How do we achieve moral disengagement? Waller lists 3 ways to morally disengage:
- Moral justification: violence is portrayed as serving socially worthy or morally correct purposes. In the case of violent extremism, killing infidels is okay because God said it was okay and it’s for the sake of cleaning the earth for the establishment of the caliphate. Moral justification can also be built upon feelings of victimisation. This is often visible in the rhetoric of Anwar al-Awlaki and Imam Samudra, both who feel that Muslims have been continuously victimised by the Alliance of Evil (U.S., NATO and Israel).
- Dehumanisation: the act of associating the out-group as being less than humans, which puts victims outside our known sphere of responsibility and morality. Or in other words, since they aren’t humans, we can do whatever we want with them. This is prevalent across many examples of violence, such as the 1994 Rwandan genocide, when the Hutus called the Tutsis “cockroaches”. Extreme dehumanisation occurs when the out-group is perceived to be the source of all ills in the world. It is important to achieve the social death of the other group and ensuring effective social distancing.
- Euphemistic labelling of evil actions: basically, replacing the word “kill”, which invokes negative images, to other “softer” words. George Carlin did an amazing sketch on this when he talked about how “shellshock” became “post-traumatic stress disorder”. The CIA doesn’t “kill” people; they “neutralise” them. In the case of religiously-motivated terrorism, terrorists aren’t “killing” people; they’re “cleaning”. Or, they don’t “blow themselves up”; they “die as a martyr”.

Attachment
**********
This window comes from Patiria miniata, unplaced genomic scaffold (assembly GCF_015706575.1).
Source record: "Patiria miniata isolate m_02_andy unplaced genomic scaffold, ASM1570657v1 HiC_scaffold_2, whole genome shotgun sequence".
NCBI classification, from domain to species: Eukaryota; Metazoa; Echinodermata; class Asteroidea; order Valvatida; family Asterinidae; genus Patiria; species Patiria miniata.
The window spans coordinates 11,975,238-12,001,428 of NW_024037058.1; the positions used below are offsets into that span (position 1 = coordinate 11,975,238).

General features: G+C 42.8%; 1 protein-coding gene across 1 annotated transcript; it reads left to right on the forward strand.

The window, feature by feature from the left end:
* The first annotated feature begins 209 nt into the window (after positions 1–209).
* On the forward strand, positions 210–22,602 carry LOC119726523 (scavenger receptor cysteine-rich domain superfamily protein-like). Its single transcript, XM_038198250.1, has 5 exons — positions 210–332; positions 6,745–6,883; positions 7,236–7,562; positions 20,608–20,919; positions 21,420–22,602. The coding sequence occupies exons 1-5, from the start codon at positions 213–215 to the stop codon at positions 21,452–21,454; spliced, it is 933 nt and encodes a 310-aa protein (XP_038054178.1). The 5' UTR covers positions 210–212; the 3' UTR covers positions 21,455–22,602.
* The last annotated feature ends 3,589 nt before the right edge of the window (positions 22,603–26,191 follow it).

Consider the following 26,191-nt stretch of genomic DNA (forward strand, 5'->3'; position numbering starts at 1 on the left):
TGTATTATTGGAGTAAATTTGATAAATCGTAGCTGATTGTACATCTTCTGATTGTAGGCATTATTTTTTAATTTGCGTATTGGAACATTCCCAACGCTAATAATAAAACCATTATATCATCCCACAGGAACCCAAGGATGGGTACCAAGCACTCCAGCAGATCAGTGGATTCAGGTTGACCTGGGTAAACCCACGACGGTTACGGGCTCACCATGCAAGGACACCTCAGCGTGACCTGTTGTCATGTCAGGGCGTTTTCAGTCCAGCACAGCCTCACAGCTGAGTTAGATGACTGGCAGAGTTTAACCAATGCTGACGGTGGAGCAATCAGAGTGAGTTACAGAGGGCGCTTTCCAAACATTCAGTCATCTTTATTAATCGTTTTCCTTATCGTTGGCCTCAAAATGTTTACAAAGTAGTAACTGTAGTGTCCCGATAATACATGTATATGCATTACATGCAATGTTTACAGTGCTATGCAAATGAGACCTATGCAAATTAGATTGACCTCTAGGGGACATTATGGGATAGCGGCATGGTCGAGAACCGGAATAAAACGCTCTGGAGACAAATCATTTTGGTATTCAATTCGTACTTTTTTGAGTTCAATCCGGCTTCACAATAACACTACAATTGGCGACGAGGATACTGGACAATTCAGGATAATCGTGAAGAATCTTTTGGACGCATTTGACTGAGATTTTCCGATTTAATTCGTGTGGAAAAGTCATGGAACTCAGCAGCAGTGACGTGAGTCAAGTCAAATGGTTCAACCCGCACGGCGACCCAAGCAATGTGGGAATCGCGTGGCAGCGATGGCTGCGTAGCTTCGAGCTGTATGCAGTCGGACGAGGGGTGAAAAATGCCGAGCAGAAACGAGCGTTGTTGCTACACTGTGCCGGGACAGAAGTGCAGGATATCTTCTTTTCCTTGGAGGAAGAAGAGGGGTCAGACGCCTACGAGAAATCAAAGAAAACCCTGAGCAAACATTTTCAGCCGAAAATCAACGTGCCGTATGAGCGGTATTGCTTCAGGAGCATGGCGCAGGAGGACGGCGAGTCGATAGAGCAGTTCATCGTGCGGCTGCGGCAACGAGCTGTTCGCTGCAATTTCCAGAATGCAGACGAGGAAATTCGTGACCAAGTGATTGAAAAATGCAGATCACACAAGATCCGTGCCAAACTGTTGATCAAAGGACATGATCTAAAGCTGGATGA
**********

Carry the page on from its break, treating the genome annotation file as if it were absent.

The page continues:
Finally, there’s also an additional dimension to moral disengagement, which is the belief that the out-group deserves what’s coming to them. Waller brings up a variance of the classic Milgram experiment. Two groups of people watch a peer get electric shocks (of course, it was an actor) when she answered a wrong question. The first group was told they could stop the shocks after the first ten-minute session, while the other group was told they had no control over the shocks. The first group identified more positively with the peer, but the other group tended to rationalise her getting shocked over and over again (somewhere along the lines of “it’s her fault for agreeing to this shit”.)
The bottom line…
- Ethnocentrism and xenophobia are natural human traits that have been around due to evolution. It was beneficial for our ancestors for their survival. On their own, these traits can be helpful, but when fuelled by ideology and hate, it can drive violence.
- “Us vs. them” thinking, added with social death, burning hate, and moral disengagement drive humans to kill others.